UK law enforcement seeks end to impenetrable encryption
Law enforcement and tech companies are at odds on the subject of encryption. It’s encryption so thorough that even the tech companies can’t decrypt it. Encrypted phones from suspects and victims have stopped homicide investigations. But for those who refuse to incriminate themselves, the issue comes down to basic property and knowledge rights.
It seems that the United Kingdom has taken to statute to force Silicon Valley-types into its hand on the topic of encrypted communications.
The Investigatory Powers Bill gives law enforcement — from spy agency MI5 to the local police department — the power to request unencrypted communications from tech-sector and service businesses if warranted.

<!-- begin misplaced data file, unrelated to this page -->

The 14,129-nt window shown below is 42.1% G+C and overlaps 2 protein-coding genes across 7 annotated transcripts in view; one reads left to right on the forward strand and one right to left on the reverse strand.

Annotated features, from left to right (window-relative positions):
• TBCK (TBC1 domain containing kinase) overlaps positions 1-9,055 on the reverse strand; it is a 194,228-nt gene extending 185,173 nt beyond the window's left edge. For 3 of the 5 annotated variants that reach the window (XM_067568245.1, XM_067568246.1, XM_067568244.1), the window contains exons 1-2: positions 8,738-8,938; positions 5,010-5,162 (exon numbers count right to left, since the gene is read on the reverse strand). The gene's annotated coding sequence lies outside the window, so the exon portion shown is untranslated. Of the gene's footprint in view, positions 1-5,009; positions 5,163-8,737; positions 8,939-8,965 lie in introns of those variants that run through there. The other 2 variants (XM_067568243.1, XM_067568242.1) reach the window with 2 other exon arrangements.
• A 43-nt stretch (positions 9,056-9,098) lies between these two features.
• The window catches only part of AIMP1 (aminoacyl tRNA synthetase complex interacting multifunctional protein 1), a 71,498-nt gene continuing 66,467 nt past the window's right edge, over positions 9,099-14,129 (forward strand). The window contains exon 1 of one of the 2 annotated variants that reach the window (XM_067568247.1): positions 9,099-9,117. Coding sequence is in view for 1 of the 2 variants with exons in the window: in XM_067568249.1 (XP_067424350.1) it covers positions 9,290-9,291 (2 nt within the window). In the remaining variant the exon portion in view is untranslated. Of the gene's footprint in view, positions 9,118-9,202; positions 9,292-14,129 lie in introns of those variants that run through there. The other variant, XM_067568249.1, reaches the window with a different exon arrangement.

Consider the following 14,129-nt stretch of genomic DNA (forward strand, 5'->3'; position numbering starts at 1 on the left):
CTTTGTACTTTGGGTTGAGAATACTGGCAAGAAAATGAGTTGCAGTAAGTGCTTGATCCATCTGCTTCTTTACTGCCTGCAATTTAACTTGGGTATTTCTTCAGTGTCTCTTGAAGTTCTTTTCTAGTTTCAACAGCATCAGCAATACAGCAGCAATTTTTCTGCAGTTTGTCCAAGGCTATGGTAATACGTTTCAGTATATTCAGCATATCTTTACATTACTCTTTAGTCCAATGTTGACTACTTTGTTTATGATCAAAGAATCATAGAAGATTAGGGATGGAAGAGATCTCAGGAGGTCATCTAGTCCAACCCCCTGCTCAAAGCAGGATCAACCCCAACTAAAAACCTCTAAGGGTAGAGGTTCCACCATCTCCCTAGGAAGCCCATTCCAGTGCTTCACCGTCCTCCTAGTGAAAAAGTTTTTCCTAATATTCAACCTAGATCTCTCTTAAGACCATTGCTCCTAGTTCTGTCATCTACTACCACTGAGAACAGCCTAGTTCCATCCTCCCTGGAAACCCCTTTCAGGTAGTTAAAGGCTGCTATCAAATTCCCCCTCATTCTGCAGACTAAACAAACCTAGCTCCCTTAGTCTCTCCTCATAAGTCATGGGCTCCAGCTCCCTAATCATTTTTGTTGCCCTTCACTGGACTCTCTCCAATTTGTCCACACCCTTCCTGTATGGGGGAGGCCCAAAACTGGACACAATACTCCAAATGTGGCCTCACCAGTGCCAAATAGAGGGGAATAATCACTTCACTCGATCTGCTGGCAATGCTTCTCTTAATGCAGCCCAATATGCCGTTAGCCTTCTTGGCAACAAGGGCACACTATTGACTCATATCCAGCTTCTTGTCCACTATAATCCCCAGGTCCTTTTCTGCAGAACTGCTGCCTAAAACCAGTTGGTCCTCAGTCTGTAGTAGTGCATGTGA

There’s a specific target on end-to-end encrypted conversations which is said to be a channel of choice for lawless types, especially in the face of ISIS recruitments from the nation.
The practice of encryption itself would not be banned — obviously, encryption isn’t just used for obscuring criminal acts. One major concession is that local content encryption doesn’t look to be affected by the law.
Also in the bill is a requirement that binds telcos to holding customers’ web browsing history at least a year, in the case that law enforcement needs to inspect certain sites.
There was a failed attempt a web history retention bill in 2013.